The Internet of Things is perhaps the most exciting technological, non-incremental revolution since the move from mechanical to digital computing. Since that premise cannot be supported without the benefit of an historical view, we’ll have to wait to see whether or not I’m right.
It does seem to be clear already though, that with this great potential for change has come a great responsibility to society to protect its infrastructure and citizens’ privacy. We need to guard our privacy from bad actors seeking to take advantage of the connectivity inherent in the systems of systems we’re building.
We who are working in this industry also, I think, have a responsibility to consider how we can bring the technology under development to bear, not just on the bottom lines of our companies, but also on the problems of society. The big challenges facing humanity like global hunger, education, healthcare, climate change, and physical safety can all benefit from the strategic application of IoT solutions.
And I’m not talking about individual, stand-alone solutions here, although things like water cleaning systems or building security are wonderful and helpful. Instead, I am looking for the IoT industry to look in earnest at integrated systems of things. I don’t imagine that the acronym SoT will ever catch on, though.
Over the last few years, I have seen some major trends forming across nearly every vertical in the consumer and industrial spaces, and these trends looked like they were pointing toward a future in which the IoT would indeed be improving the lives and living conditions of people all over the world. So I decided to write a book to look for patterns in those trends.
That book, published in February, is called “IoT Time: Evolving Trends in the Internet of Things.”
I see this direction as the best case scenario for the industry, and I look forward to the day when IoT makes the supply chain more efficient in food delivery, healthcare is driven by big data, doctors are accessible to anyone at a moment’s notice through telemedicine, and manufacturing is performed in dark factories.
This utopian scenario only comes into place as the systems of things become ubiquitous and invisible, like electricity has been in the developed world, and as the internet is becoming.
So I began to dig into the stories, columns, and guest articles I’d published over the last year to see if I could find any common threads and indications of progress, problems, or predictive factors in the volume of news items and opinion pieces that had crossed my desk. I began to read, sort, and look for patterns. I felt a bit like Sherlock Holmes up in his 221B Baker Street loft, looking for clues in newspapers and cigarette butts, but without all the deductive genius or dapper good looks.
A few themes emerged fairly quickly, and I started looking at how the outcomes of the IoT most often present themselves. Since outcomes are a big part of how success is evaluated and how perceptions are determined, it seems to me that where the tech ends up is a great place to begin.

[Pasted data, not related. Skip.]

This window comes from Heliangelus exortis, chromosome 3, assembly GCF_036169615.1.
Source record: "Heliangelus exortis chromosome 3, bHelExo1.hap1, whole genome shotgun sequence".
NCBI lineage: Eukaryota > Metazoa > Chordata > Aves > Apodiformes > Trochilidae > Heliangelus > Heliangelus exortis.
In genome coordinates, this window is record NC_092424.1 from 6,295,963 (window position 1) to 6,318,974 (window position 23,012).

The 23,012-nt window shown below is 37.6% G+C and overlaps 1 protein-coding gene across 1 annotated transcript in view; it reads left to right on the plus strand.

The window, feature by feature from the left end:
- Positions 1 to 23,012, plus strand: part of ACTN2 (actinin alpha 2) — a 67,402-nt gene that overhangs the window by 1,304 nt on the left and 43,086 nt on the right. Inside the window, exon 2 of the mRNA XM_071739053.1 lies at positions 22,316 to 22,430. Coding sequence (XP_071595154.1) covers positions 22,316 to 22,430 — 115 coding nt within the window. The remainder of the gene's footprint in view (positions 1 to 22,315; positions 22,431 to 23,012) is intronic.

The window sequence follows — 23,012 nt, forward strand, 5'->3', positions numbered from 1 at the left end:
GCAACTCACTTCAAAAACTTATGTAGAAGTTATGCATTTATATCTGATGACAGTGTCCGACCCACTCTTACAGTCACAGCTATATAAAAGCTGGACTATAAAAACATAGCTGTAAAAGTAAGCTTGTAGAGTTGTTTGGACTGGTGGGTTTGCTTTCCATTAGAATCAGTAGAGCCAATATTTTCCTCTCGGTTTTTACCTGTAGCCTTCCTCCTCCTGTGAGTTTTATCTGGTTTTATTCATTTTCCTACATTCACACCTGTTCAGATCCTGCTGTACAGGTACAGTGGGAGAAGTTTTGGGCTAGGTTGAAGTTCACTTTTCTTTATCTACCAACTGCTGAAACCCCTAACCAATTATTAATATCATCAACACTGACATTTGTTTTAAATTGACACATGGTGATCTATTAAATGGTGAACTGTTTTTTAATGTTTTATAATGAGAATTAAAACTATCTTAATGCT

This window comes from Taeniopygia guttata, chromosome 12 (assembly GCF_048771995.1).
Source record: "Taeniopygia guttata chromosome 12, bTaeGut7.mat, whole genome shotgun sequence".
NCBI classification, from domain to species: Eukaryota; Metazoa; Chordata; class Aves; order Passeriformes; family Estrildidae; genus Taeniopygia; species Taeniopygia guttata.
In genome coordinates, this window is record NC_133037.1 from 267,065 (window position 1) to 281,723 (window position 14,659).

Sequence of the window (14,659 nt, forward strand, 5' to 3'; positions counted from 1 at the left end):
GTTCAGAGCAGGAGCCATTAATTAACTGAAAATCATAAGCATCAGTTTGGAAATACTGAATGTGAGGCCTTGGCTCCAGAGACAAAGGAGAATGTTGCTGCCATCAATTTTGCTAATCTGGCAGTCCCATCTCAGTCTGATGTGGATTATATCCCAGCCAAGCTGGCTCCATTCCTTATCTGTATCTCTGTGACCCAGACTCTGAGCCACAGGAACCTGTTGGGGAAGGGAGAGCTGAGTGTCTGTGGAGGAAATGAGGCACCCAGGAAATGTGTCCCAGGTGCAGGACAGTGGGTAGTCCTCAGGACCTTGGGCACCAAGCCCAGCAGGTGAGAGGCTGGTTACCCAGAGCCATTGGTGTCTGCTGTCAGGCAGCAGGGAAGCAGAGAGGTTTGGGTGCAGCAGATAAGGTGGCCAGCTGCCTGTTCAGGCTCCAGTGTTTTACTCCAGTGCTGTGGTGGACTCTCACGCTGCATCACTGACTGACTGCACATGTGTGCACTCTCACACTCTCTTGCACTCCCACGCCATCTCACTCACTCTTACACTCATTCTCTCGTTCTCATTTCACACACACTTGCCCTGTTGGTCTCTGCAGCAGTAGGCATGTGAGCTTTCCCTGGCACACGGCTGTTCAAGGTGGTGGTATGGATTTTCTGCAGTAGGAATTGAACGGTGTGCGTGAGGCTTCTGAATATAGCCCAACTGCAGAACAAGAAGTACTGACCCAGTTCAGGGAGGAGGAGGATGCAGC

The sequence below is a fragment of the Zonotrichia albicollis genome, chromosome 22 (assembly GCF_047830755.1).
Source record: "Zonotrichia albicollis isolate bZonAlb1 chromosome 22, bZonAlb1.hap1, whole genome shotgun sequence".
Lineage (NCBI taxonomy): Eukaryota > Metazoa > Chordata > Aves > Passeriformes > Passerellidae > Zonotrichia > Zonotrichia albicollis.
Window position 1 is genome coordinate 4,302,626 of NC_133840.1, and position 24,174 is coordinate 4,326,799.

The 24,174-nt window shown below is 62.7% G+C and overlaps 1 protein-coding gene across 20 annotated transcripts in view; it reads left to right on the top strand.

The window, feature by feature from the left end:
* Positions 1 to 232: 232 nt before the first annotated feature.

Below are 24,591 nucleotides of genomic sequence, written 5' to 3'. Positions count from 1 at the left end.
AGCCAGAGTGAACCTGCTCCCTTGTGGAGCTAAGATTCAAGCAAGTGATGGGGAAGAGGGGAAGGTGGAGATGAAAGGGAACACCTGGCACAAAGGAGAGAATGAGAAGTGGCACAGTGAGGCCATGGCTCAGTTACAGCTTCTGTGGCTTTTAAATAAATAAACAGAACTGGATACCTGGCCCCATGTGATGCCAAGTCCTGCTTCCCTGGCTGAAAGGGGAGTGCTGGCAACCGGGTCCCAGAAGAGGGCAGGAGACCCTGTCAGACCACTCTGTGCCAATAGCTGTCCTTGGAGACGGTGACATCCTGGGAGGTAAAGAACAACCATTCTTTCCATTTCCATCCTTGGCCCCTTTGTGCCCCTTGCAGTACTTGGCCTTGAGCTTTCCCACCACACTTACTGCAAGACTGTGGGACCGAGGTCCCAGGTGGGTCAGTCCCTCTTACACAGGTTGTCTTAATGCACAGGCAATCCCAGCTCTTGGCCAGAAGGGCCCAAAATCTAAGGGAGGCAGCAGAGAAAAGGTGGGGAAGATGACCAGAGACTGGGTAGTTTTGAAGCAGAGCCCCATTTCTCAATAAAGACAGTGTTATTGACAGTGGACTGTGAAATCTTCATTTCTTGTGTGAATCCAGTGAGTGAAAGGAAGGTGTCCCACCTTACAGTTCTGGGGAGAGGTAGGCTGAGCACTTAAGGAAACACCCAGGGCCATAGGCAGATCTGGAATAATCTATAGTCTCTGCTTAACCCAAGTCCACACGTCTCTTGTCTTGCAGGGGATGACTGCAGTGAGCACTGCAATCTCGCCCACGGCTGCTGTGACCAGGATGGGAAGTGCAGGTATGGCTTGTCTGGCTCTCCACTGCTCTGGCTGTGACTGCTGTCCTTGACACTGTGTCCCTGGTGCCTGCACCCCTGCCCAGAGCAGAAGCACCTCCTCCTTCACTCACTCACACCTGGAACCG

The first big division I saw was between the consumer and industrial IoT, or IIoT. That was the easiest call, because what other branches have as big a part to play in the shaping of an industry than B-to-B vs. B-to-C? Smart city is the third big grouping I used. It relies on the IIoT and consumer worlds to work together from the smart grid to the smart building and the connected home.
The next big piece of the puzzle is how the IoT is going to be the leading enabler of sustainability in the next few decades. Innovations in supply chain, food growing methodology, data collection, and analytical science are going to mean more food, more energy, more connectivity, and more efficient delivery of all of the above to more people that need it.
And that’s the essence of the power of the IoT for me: the systems of things that will combine into smart nations, until we have a smart Earth that shares ever-growing data sets, upon which ever-smarter computers can perform analytics that teach them how to constantly improve operations in exponential, non-linear ways instead of incremental change that never quite reaches the people that truly need the answers that it can provide.
The fifth and final segment I explore in the book is security. What a debacle the story of IoT security has been over the last few years. With breach after breach, and now the edge serving as an attack vector against other more vital systems, it seems like the IoT industry isn’t fighting the villains so much as hoping the bad guys won’t notice them. The same old tactics are failing. If not failing, then they are certainly proving themselves to be insufficient.
It can’t anymore be about simply securing the hardware, encrypting the data, changing the passwords, and ignoring privacy. And so, I ended the book with a look at the progress the industry has made along that road, perhaps the rockiest we need to travel. There are some failures, but many successes too, and quite a few positive signs for the future, as I see it.
Going through all of this material again (and again) has been quite an eye opener for me. It’s amazing to see the maturity of the industry growing, and the growing pains of finding that maturity.
As Rick Whitt, corporate director for strategic initiatives at Google, wrote in his amazing forward, the state of the IoT is good. The more than 150 trends I covered in the book are snapshots and indications of what I’ve been seeing and what things I think will shape our little IoT in the coming years.
This is a very exciting time to be chronicling technology and engineering and connectivity, and I feel privileged to have the opportunity to watch all of you brilliant and innovative folks building this transformative thing we all call the IoT.
Keep up the good work!
To get a digital copy of the book for free, click here. A print edition is also available on Amazon for $14.99.
Edited by Ken Briodagh